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SDOT to discuss report on fatal and injury-causing crashes on city streets

SDOT will present a report before a public hearing at City Hall on Tuesday morning.

SEATTLE — Seattle is working toward the goal of ending traffic deaths and serious injuries on city streets by 2030. 

A report that will be presented at City Hall Tuesday found that traffic fatalities reached a 16-year high in 2021. The data also shows some disproportionate impacts.

In 2015, the city started the Vision Zero program as a citywide effort to eliminate serious injuries and fatalities from crashes. Over the last seven years, the data collected by the city shows people walking, rolling, and biking are involved in 7% of total crashes but represent 61% of fatalities.

“We're going the wrong direction. Crashes are going up instead of down, despite it being this concept for a long time,” said Anna Zivarts with Disability Rights Washington.

The Seattle Department of Transportation reports that since 2015, crashes seriously injured nearly 1,200 people and killed 175 people in the city. Who has been most affected by fatal crashes? According to SDOT, the average age is 52 years old, Black people are disproportionately impacted, and in 2021 people experiencing homelessness made up 27% of fatalities.

The data is particularly troubling in Zivarts' neighborhood, which is located in District 2.

In the last three years, nearly half of all fatal crashes have occurred in District 2 per SDOT's findings. The area includes notorious spots like Fourth Avenue and Holgate in SODO and further south, Rainier Avenue and 23rd.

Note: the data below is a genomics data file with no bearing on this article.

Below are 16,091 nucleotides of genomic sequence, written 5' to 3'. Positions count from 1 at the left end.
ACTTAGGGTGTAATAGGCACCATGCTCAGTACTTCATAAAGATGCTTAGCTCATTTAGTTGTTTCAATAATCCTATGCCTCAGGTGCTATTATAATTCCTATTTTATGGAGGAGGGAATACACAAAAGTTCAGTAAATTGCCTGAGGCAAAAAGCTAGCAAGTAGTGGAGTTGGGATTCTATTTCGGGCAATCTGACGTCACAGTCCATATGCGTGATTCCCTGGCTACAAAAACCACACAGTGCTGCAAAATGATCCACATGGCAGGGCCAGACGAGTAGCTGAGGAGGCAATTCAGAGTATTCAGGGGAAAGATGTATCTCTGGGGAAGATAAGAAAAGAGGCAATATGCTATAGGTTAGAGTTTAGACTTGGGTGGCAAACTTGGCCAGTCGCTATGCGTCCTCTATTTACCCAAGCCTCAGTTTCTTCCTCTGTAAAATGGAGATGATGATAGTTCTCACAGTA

"That's a horrible intersection, oh my gosh, that's the worst,” said Zivarts. "It's confusing. It's long. You know, Lighthouse for the Blind is right there.

"It's a frightening intersection with a lot of turning cars,” she added.

Zivarts is the director of the Disability Mobility Initiative at Disability Rights Washington, and she is in support of several changes, including lowering the speed limit along Rainier Avenue South.

"Many people with disabilities don't have access to driving, because we can't drive because of our disability,” she said, adding that it makes some people question if they should walk along corridors in the area known for having big crashes.

"I think it's connected to the history of the roads. The highway that went through here, right? Both MLK and Rainier used to be state highways and they're still high-speed roads with a lot of traffic,” Zivarts said.

The Vision Zero report is expected to be discussed during a Transportation and Public Utilities Committee hearing at 9:30 a.m. Tuesday morning at Seattle City Hall.

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